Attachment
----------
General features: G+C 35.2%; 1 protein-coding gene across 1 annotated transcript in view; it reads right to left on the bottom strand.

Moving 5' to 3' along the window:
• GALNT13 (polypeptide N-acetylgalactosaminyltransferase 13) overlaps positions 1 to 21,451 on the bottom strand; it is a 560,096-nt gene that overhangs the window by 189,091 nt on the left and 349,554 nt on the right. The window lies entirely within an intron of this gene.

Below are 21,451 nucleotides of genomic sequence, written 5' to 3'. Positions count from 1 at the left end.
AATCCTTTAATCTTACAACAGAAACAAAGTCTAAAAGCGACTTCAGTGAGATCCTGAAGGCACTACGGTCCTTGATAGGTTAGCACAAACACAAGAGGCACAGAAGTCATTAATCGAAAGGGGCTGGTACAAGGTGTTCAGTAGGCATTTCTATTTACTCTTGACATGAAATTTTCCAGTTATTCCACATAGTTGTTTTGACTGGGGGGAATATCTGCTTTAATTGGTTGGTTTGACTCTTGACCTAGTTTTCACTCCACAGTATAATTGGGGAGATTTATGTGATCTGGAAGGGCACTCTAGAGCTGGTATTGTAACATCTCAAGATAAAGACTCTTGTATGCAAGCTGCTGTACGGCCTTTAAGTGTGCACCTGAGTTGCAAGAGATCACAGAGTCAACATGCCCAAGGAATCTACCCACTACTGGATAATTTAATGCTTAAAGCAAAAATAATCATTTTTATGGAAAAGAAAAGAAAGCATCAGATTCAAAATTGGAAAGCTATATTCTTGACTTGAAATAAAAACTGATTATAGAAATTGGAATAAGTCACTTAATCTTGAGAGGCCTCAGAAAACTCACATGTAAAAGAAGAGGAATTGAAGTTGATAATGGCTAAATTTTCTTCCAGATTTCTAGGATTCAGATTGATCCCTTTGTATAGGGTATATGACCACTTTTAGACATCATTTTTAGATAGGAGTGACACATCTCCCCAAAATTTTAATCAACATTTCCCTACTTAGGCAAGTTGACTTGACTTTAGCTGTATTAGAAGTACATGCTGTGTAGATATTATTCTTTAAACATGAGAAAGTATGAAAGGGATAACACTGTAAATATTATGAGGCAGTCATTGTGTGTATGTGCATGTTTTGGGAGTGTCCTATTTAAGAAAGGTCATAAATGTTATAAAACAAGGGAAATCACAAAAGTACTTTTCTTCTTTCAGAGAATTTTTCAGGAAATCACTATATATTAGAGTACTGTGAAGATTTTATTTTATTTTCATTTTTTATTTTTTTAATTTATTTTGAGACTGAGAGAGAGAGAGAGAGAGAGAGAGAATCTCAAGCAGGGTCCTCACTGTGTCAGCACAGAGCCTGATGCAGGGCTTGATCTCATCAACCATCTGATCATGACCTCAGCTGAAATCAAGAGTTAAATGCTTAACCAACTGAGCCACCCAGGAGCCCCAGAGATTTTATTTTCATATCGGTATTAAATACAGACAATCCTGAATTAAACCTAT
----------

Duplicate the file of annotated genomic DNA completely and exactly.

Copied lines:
General features: G+C 35.2%; 1 protein-coding gene across 1 annotated transcript in view; it reads right to left on the bottom strand.

Moving 5' to 3' along the window:
• GALNT13 (polypeptide N-acetylgalactosaminyltransferase 13) overlaps positions 1 to 21,451 on the bottom strand; it is a 560,096-nt gene that overhangs the window by 189,091 nt on the left and 349,554 nt on the right. The window lies entirely within an intron of this gene.

Below are 21,451 nucleotides of genomic sequence, written 5' to 3'. Positions count from 1 at the left end.
AATCCTTTAATCTTACAACAGAAACAAAGTCTAAAAGCGACTTCAGTGAGATCCTGAAGGCACTACGGTCCTTGATAGGTTAGCACAAACACAAGAGGCACAGAAGTCATTAATCGAAAGGGGCTGGTACAAGGTGTTCAGTAGGCATTTCTATTTACTCTTGACATGAAATTTTCCAGTTATTCCACATAGTTGTTTTGACTGGGGGGAATATCTGCTTTAATTGGTTGGTTTGACTCTTGACCTAGTTTTCACTCCACAGTATAATTGGGGAGATTTATGTGATCTGGAAGGGCACTCTAGAGCTGGTATTGTAACATCTCAAGATAAAGACTCTTGTATGCAAGCTGCTGTACGGCCTTTAAGTGTGCACCTGAGTTGCAAGAGATCACAGAGTCAACATGCCCAAGGAATCTACCCACTACTGGATAATTTAATGCTTAAAGCAAAAATAATCATTTTTATGGAAAAGAAAAGAAAGCATCAGATTCAAAATTGGAAAGCTATATTCTTGACTTGAAATAAAAACTGATTATAGAAATTGGAATAAGTCACTTAATCTTGAGAGGCCTCAGAAAACTCACATGTAAAAGAAGAGGAATTGAAGTTGATAATGGCTAAATTTTCTTCCAGATTTCTAGGATTCAGATTGATCCCTTTGTATAGGGTATATGACCACTTTTAGACATCATTTTTAGATAGGAGTGACACATCTCCCCAAAATTTTAATCAACATTTCCCTACTTAGGCAAGTTGACTTGACTTTAGCTGTATTAGAAGTACATGCTGTGTAGATATTATTCTTTAAACATGAGAAAGTATGAAAGGGATAACACTGTAAATATTATGAGGCAGTCATTGTGTGTATGTGCATGTTTTGGGAGTGTCCTATTTAAGAAAGGTCATAAATGTTATAAAACAAGGGAAATCACAAAAGTACTTTTCTTCTTTCAGAGAATTTTTCAGGAAATCACTATATATTAGAGTACTGTGAAGATTTTATTTTATTTTCATTTTTTATTTTTTTAATTTATTTTGAGACTGAGAGAGAGAGAGAGAGAGAGAGAGAATCTCAAGCAGGGTCCTCACTGTGTCAGCACAGAGCCTGATGCAGGGCTTGATCTCATCAACCATCTGATCATGACCTCAGCTGAAATCAAGAGTTAAATGCTTAACCAACTGAGCCACCCAGGAGCCCCAGAGATTTTATTTTCATATCGGTATTAAATACAGACAATCCTGAATTAAACCTAT